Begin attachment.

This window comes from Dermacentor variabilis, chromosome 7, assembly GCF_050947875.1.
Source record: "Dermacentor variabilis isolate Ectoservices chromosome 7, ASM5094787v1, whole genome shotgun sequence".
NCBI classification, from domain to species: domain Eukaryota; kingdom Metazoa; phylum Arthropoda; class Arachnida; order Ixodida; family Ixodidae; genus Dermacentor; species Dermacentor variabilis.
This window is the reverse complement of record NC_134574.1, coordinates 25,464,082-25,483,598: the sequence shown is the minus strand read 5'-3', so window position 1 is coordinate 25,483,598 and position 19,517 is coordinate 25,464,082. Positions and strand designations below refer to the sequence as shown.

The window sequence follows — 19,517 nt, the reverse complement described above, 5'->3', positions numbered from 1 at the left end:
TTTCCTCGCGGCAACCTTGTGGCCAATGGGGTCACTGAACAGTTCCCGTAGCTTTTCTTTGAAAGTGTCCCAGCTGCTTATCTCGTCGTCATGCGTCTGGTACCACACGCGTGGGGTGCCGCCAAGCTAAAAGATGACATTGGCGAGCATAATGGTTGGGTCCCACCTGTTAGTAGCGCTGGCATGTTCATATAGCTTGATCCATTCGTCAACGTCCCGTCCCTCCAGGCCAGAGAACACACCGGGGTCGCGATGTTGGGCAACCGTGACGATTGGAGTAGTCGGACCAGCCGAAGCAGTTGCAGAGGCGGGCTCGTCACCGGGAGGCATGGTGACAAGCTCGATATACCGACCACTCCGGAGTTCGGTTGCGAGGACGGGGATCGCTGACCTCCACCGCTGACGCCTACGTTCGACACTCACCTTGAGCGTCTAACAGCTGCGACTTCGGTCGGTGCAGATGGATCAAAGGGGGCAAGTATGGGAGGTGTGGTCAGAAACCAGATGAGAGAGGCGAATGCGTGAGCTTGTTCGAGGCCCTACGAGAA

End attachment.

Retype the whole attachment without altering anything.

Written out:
This window comes from Dermacentor variabilis, chromosome 7, assembly GCF_050947875.1.
Source record: "Dermacentor variabilis isolate Ectoservices chromosome 7, ASM5094787v1, whole genome shotgun sequence".
NCBI classification, from domain to species: domain Eukaryota; kingdom Metazoa; phylum Arthropoda; class Arachnida; order Ixodida; family Ixodidae; genus Dermacentor; species Dermacentor variabilis.
This window is the reverse complement of record NC_134574.1, coordinates 25,464,082-25,483,598: the sequence shown is the minus strand read 5'-3', so window position 1 is coordinate 25,483,598 and position 19,517 is coordinate 25,464,082. Positions and strand designations below refer to the sequence as shown.

The window sequence follows — 19,517 nt, the reverse complement described above, 5'->3', positions numbered from 1 at the left end:
TTTCCTCGCGGCAACCTTGTGGCCAATGGGGTCACTGAACAGTTCCCGTAGCTTTTCTTTGAAAGTGTCCCAGCTGCTTATCTCGTCGTCATGCGTCTGGTACCACACGCGTGGGGTGCCGCCAAGCTAAAAGATGACATTGGCGAGCATAATGGTTGGGTCCCACCTGTTAGTAGCGCTGGCATGTTCATATAGCTTGATCCATTCGTCAACGTCCCGTCCCTCCAGGCCAGAGAACACACCGGGGTCGCGATGTTGGGCAACCGTGACGATTGGAGTAGTCGGACCAGCCGAAGCAGTTGCAGAGGCGGGCTCGTCACCGGGAGGCATGGTGACAAGCTCGATATACCGACCACTCCGGAGTTCGGTTGCGAGGACGGGGATCGCTGACCTCCACCGCTGACGCCTACGTTCGACACTCACCTTGAGCGTCTAACAGCTGCGACTTCGGTCGGTGCAGATGGATCAAAGGGGGCAAGTATGGGAGGTGTGGTCAGAAACCAGATGAGAGAGGCGAATGCGTGAGCTTGTTCGAGGCCCTACGAGAA